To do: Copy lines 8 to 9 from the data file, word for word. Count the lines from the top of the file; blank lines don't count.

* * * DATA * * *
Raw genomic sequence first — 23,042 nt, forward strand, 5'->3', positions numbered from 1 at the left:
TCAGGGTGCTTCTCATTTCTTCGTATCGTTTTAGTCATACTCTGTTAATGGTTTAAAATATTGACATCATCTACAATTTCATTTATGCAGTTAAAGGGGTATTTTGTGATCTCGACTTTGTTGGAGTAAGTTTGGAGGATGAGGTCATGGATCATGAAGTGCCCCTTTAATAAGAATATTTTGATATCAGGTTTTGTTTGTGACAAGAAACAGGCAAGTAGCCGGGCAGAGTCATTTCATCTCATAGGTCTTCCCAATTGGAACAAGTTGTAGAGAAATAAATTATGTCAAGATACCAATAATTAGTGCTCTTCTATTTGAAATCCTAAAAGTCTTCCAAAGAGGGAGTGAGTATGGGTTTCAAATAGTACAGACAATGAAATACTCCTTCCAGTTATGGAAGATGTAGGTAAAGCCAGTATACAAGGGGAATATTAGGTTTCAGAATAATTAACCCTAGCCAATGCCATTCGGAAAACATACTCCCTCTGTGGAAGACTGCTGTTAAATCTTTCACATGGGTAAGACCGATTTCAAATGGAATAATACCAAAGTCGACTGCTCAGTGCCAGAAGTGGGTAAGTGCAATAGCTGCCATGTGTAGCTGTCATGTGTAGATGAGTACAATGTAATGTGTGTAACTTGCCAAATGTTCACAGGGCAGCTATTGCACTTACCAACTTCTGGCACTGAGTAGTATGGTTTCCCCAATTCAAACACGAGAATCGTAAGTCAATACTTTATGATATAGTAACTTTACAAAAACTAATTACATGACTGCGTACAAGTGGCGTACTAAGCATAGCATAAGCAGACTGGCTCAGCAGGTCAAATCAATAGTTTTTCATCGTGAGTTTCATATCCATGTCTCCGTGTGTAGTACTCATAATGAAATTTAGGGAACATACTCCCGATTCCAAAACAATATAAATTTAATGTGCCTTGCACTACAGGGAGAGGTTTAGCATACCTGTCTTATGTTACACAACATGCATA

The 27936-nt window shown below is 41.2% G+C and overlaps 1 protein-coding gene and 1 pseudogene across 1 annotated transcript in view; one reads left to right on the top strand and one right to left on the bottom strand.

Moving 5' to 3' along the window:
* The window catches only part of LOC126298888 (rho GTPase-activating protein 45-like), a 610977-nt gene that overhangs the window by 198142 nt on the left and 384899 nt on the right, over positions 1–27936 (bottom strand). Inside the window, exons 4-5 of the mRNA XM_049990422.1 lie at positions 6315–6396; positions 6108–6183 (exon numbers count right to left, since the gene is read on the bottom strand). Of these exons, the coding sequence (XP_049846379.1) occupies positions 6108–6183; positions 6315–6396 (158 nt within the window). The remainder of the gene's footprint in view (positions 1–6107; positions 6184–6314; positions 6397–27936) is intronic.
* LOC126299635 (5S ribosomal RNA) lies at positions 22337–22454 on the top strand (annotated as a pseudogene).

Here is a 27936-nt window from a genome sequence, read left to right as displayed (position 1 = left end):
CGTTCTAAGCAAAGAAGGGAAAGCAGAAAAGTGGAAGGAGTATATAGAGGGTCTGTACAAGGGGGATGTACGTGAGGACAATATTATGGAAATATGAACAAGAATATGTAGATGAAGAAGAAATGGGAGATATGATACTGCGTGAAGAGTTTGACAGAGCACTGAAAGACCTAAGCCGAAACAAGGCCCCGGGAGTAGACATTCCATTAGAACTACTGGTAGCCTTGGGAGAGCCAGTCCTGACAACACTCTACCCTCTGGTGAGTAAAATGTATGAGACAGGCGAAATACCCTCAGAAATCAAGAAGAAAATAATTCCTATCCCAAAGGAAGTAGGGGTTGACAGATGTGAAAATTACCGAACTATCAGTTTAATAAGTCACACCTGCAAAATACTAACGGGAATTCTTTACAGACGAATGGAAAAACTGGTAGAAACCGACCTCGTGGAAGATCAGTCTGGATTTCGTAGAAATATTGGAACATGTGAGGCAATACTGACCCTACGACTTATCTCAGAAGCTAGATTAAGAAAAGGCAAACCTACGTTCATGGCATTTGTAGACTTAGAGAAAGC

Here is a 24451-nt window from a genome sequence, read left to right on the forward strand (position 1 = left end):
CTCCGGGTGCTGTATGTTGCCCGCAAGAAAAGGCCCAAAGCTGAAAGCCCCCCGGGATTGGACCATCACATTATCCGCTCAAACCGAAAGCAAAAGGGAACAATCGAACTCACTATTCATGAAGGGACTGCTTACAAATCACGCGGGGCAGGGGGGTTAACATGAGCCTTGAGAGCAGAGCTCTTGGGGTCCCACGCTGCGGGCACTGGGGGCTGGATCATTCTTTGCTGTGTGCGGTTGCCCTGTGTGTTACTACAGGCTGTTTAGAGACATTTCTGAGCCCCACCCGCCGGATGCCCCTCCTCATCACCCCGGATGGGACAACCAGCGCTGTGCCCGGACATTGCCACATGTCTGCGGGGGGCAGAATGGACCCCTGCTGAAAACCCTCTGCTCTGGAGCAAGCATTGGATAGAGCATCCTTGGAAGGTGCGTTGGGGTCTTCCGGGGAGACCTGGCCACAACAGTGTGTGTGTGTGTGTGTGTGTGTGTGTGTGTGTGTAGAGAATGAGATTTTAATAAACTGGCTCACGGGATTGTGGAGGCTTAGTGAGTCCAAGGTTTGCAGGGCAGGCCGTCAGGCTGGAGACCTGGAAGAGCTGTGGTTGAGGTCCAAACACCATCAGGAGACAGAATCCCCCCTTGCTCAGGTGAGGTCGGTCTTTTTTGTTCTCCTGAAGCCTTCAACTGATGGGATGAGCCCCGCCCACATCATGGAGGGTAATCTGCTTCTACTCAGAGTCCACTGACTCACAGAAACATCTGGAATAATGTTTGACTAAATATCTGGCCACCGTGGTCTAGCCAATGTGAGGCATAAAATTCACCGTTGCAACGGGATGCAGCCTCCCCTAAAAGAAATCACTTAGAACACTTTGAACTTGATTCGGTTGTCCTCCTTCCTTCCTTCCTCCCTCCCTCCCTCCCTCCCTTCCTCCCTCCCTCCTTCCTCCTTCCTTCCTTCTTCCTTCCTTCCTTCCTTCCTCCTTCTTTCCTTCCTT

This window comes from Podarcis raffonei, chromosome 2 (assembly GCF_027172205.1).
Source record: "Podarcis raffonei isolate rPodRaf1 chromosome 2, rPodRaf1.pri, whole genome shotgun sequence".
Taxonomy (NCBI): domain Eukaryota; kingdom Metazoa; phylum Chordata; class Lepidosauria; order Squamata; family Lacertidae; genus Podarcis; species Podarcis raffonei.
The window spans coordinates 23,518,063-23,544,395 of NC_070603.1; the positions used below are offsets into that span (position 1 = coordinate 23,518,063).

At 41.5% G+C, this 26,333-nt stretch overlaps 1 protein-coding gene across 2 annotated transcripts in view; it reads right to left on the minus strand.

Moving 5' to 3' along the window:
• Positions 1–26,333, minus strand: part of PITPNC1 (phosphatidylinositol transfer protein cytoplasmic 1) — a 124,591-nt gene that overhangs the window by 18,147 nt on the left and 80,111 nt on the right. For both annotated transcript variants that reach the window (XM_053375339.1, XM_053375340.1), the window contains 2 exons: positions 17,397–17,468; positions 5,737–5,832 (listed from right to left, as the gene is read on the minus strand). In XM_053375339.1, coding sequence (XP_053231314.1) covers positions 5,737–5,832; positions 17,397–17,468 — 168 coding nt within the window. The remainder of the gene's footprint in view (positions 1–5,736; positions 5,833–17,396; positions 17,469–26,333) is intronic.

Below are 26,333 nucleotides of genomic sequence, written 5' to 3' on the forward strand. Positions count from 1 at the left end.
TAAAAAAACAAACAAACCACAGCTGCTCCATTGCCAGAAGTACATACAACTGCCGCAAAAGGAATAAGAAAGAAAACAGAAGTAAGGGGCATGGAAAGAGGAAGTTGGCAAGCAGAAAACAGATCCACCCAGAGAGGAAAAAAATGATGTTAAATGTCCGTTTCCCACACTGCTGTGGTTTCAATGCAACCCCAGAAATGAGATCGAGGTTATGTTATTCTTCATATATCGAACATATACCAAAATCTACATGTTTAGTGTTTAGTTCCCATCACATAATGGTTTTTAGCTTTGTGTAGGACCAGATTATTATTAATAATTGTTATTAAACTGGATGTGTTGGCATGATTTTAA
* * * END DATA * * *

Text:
CGTTCTAAGCAAAGAAGGGAAAGCAGAAAAGTGGAAGGAGTATATAGAGGGTCTGTACAAGGGGGATGTACGTGAGGACAATATTATGGAAATATGAACAAGAATATGTAGATGAAGAAGAAATGGGAGATATGATACTGCGTGAAGAGTTTGACAGAGCACTGAAAGACCTAAGCCGAAACAAGGCCCCGGGAGTAGACATTCCATTAGAACTACTGGTAGCCTTGGGAGAGCCAGTCCTGACAACACTCTACCCTCTGGTGAGTAAAATGTATGAGACAGGCGAAATACCCTCAGAAATCAAGAAGAAAATAATTCCTATCCCAAAGGAAGTAGGGGTTGACAGATGTGAAAATTACCGAACTATCAGTTTAATAAGTCACACCTGCAAAATACTAACGGGAATTCTTTACAGACGAATGGAAAAACTGGTAGAAACCGACCTCGTGGAAGATCAGTCTGGATTTCGTAGAAATATTGGAACATGTGAGGCAATACTGACCCTACGACTTATCTCAGAAGCTAGATTAAGAAAAGGCAAACCTACGTTCATGGCATTTGTAGACTTAGAGAAAGC

Here is a 24451-nt window from a genome sequence, read left to right on the forward strand (position 1 = left end):